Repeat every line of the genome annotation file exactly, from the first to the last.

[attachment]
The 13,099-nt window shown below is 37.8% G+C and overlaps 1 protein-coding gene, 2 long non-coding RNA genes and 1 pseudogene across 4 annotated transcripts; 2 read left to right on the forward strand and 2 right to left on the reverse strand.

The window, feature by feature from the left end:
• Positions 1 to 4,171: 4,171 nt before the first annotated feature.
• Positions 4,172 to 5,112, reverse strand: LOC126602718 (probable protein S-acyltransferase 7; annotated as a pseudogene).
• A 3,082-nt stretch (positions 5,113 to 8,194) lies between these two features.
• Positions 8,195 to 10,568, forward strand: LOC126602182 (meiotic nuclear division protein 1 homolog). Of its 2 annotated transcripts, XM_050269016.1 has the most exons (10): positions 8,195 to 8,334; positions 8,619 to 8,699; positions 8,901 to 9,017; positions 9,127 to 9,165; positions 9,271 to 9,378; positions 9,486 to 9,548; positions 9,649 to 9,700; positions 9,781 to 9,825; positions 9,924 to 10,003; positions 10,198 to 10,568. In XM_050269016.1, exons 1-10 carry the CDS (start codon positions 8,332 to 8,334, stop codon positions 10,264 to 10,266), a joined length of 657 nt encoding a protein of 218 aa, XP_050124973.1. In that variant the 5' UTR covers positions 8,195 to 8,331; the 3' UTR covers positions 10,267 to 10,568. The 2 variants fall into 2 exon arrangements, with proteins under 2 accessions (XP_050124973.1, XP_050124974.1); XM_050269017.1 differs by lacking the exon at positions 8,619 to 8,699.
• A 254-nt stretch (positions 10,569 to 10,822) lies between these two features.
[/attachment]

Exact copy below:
The 13,099-nt window shown below is 37.8% G+C and overlaps 1 protein-coding gene, 2 long non-coding RNA genes and 1 pseudogene across 4 annotated transcripts; 2 read left to right on the forward strand and 2 right to left on the reverse strand.

The window, feature by feature from the left end:
• Positions 1 to 4,171: 4,171 nt before the first annotated feature.
• Positions 4,172 to 5,112, reverse strand: LOC126602718 (probable protein S-acyltransferase 7; annotated as a pseudogene).
• A 3,082-nt stretch (positions 5,113 to 8,194) lies between these two features.
• Positions 8,195 to 10,568, forward strand: LOC126602182 (meiotic nuclear division protein 1 homolog). Of its 2 annotated transcripts, XM_050269016.1 has the most exons (10): positions 8,195 to 8,334; positions 8,619 to 8,699; positions 8,901 to 9,017; positions 9,127 to 9,165; positions 9,271 to 9,378; positions 9,486 to 9,548; positions 9,649 to 9,700; positions 9,781 to 9,825; positions 9,924 to 10,003; positions 10,198 to 10,568. In XM_050269016.1, exons 1-10 carry the CDS (start codon positions 8,332 to 8,334, stop codon positions 10,264 to 10,266), a joined length of 657 nt encoding a protein of 218 aa, XP_050124973.1. In that variant the 5' UTR covers positions 8,195 to 8,331; the 3' UTR covers positions 10,267 to 10,568. The 2 variants fall into 2 exon arrangements, with proteins under 2 accessions (XP_050124973.1, XP_050124974.1); XM_050269017.1 differs by lacking the exon at positions 8,619 to 8,699.
• A 254-nt stretch (positions 10,569 to 10,822) lies between these two features.